By Mark Segal
PHILADELPHIA — The next wave in our struggle for equality might surprise you: economic equality. After all, credit is what makes the American financial system work.
Let’s dig a little further. If you’re looking for a home loan, car loan, remodeling loan or any loan, there is a possibility that you will be turned down simply because you are LGBT. The inability to build credit and get loans is one reason people can’t get out of poverty. According to The Williams Institute at UCLA Law School, 22% of the LGBT community lives in poverty.
An article from Allentown’s Morning Call summed it up well: “Researchers at Iowa State University’s Ivy College of Business found that same-sex applicants for mortgages were more than 73% more likely to be denied a loan than heterosexual couples. And what’s more, same-sex couples who were approved for loans ended up paying more in interest and in fees than heterosexual couples did… And according to the Filene Report: Understanding the LGBT Opportunity in Financial Services, same-sex households are less likely than heterosexual households to own property and hold mortgages. This is at least in part due to the storied history of credit discrimination in America.”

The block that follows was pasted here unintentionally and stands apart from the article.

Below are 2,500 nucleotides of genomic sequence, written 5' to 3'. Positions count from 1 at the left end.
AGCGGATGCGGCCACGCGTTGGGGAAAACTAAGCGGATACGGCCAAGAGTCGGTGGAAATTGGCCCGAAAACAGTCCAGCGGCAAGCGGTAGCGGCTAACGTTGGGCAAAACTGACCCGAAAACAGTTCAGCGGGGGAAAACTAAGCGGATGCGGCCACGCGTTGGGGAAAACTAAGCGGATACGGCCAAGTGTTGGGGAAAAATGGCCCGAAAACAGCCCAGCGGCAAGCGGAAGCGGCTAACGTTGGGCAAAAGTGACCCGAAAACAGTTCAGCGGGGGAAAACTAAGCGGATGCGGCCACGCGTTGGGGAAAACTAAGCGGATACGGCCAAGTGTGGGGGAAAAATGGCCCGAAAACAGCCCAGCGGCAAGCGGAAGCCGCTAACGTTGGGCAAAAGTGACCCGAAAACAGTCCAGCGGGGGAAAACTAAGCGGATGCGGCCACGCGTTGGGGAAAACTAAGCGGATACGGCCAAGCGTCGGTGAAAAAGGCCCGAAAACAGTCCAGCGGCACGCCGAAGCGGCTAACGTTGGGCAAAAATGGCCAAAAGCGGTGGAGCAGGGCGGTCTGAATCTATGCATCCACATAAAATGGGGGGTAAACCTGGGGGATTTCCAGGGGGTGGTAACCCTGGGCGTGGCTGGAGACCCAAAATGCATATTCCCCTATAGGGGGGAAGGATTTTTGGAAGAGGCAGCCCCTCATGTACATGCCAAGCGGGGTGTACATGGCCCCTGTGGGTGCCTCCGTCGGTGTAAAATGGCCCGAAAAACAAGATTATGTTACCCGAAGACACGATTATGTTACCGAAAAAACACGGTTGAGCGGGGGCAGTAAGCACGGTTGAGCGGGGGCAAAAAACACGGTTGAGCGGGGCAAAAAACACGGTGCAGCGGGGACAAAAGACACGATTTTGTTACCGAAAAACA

Opening a new business in this country usually means going to a bank or credit union to get a loan. If you’re a new business attempting to do work within the LGBT community or a member of the LGBT community who needs funds, sometimes you are judged not desirable by some institutions, especially if you’re a trans person.
One of the largest organizations to give contracts to corporations is governments: local, state and federal. New York recently took the step to end its discrimination and allowed LGBT headed companies to be designated as minority-owned businesses, which makes those companies able to compete for more contracts.
The National LGBT Chamber of Commerce is fighting these types of discrimination.
Here’s just a few of the people and companies they run who stand for equality: Marc Coleman, The Tactile Group; Dorothea Gamble, Trunc; Tamara Ali Bey, Creative Business Accounting; Gary Hines Consulting; Jewelee Bottoms, aesthetician; Yasmine Brown, Klean Vibez. These are some of the Black and Brown business members of the LGBT Chamber of Commerce. They know what discrimination looks like on multiple levels, and they are doing their part to help the efforts for economic equality.
Mark Segal is the publisher of the Philadelphia Gay News, a publishing partner of the Pennsylvania Capital-Star, where this column first appeared.